They often need to stare out the window, get away alone, or
just veg out to think. Let
them occasionally work at home.
If you force them to rigidly conform, you’ll squash their
imagination and drive.
interference” for them.
Wild ducks typically feel under siege by the corporate
dullards of the world who usually misunderstand and malign them.
Their eccentricity and lack of political savvy makes them
easy targets. With
the higher-ups in your organization, protect them and justify
their unorthodox methods. “Well, you know Maurice.
He’s a unique personality who gets stunning results in
surprising ways. As a
super innovator, he’s solved our two most vexing customer
them in other ways to safely traverse the corporate minefields.
credit. Don’t take
it. A surefire
way to get your wild ducks dive bombing at you is to take (even a
little) credit for their ideas.
They’re super-protective of their ideas.
Instead, shower them with recognition and rewards and put
them squarely in the spotlight of the pond.
them resources. Give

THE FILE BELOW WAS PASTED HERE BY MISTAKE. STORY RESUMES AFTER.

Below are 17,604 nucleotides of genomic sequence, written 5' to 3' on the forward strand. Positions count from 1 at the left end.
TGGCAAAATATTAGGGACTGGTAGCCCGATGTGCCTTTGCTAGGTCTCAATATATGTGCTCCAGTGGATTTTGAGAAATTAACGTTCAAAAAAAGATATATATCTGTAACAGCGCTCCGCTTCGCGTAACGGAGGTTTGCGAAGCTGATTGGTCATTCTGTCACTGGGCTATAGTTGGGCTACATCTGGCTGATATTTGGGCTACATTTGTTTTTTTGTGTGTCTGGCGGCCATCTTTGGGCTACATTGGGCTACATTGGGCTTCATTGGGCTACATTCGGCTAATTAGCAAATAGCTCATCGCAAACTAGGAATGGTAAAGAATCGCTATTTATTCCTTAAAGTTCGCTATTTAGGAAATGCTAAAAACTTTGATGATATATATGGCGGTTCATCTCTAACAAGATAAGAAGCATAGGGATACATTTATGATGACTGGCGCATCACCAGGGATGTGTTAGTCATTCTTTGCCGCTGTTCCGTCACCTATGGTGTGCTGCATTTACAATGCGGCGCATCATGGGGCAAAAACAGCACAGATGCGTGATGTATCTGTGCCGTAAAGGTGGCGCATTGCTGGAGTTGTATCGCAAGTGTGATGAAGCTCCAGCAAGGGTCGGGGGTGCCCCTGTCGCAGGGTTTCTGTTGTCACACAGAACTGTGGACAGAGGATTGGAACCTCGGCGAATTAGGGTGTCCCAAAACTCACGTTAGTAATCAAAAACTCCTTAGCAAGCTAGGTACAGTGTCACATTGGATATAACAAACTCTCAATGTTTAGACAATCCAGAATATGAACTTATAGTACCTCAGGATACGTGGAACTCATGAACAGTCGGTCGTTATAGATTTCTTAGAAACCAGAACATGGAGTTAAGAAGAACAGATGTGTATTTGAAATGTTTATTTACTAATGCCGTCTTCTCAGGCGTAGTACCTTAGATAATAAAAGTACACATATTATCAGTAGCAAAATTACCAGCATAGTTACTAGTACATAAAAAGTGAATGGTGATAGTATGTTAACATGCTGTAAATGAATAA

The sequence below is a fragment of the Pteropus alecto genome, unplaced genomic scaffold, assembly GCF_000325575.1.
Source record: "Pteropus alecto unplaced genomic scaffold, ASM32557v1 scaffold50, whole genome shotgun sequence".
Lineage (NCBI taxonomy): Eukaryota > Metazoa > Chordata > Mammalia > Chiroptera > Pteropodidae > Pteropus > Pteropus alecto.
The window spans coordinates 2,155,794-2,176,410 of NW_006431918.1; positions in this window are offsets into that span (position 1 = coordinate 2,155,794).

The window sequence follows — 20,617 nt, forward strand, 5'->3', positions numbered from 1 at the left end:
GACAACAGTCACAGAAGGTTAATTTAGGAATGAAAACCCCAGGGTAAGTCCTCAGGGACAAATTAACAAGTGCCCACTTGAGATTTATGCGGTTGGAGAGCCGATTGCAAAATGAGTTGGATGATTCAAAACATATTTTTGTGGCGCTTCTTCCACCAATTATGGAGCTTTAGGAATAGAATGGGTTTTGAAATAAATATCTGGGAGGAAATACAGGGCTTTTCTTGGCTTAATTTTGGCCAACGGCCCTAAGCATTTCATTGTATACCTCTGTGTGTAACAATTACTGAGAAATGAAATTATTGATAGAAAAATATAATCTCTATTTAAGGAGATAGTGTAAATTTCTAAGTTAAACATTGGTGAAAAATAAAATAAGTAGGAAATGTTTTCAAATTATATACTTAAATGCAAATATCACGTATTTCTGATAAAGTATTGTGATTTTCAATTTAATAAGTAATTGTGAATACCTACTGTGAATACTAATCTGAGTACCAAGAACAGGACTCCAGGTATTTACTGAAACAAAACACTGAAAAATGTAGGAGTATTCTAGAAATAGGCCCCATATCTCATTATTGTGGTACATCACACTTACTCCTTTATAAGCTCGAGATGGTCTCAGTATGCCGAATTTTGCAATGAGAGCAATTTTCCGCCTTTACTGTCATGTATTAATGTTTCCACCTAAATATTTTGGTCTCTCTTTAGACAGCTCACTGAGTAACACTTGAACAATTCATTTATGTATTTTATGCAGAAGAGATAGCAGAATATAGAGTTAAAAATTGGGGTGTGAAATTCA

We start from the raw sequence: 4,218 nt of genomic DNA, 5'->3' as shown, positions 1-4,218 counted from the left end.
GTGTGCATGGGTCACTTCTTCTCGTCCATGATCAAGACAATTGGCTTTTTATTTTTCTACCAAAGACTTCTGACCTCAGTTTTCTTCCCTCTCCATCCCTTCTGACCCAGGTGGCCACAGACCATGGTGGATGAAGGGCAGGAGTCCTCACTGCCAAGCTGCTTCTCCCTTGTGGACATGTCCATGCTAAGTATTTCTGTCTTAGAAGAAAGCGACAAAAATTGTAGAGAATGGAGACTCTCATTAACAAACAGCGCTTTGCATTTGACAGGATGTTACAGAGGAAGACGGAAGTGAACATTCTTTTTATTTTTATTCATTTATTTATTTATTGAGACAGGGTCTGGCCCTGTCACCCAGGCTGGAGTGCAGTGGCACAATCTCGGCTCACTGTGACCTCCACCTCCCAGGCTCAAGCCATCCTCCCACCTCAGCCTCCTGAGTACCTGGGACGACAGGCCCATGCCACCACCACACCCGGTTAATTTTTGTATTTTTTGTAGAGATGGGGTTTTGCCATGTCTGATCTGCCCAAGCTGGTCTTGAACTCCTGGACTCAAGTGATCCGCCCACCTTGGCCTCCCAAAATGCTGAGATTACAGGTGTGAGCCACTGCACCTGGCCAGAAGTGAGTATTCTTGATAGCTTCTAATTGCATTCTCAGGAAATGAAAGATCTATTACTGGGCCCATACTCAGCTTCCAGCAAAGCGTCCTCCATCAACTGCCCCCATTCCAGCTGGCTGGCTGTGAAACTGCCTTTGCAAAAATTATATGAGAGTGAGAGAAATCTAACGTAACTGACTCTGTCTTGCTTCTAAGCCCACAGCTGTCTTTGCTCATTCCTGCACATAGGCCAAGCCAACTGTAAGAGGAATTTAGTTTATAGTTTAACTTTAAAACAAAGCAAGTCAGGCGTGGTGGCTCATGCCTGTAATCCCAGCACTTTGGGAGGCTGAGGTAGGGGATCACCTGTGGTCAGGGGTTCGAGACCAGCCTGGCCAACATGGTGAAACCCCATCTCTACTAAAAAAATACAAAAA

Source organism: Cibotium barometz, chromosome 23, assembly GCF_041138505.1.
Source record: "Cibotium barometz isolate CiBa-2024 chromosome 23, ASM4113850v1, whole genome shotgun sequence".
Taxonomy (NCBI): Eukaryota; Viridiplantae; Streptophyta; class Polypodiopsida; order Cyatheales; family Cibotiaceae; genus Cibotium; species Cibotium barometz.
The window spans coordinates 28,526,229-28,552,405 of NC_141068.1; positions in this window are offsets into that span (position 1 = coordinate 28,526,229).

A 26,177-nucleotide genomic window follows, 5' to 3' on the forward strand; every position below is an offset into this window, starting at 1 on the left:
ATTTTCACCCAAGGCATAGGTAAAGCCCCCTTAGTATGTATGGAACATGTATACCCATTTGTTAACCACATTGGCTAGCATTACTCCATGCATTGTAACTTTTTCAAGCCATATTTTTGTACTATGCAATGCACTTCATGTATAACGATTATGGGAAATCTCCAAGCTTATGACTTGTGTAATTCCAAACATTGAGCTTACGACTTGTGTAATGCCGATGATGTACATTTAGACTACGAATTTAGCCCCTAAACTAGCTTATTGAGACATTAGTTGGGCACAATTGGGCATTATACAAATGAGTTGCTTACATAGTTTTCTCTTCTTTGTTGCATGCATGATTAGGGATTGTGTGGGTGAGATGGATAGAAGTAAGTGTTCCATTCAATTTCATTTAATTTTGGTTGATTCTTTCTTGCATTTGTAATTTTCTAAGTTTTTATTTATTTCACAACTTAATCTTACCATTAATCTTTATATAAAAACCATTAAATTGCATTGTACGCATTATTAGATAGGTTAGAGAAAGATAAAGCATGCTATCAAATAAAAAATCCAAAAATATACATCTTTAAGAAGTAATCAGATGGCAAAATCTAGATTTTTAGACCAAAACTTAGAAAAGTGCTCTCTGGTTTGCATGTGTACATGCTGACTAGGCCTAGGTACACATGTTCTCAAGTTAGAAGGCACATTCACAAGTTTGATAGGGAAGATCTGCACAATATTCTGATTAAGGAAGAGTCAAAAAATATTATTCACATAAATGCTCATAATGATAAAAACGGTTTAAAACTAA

your wild ducks enough resources to be successful.
However, if you need to jolt their creativity further, give
them a slight scarcity of resources.
Their ingenuity will force them to come up with exciting
variations and sparkling new insights to their project.
goals and deadlines. Ultra-creatives
love being immersed in the inspiration phase of innovation.
They’ll want forever to dwell on perfecting their ideas,
rather than doing the less-glamorous arduous work of implementing
them. You need to get
them moving by involving them in planning--setting their own
goals, deadlines and milestones.
Make sure objectives and schedules are challenging, but
monitor and coach them on their progress.
Because they like running their own show their way, avoid
giving them too many explicit directions.
the line in the sand. When
wild ducks become grossly insensitive, unreasonable or
uncooperative, you need to calmly, but firmly, explain that their
actions are not only disrupting the organization and are unfair to
others, but are hurting the success of their prized creative
projects as well. Without
any hint of threats or coercion, objectively inform them of the
negative consequences of their actions.
Telling them, “This is the way it will be, and I’m not
backing down,” is sometimes necessary to get them back in line.
So, if you’re
the frustrated manager of some wild ducks, try managing them for
peak performance. It’s
likely you’ll get very important contributions.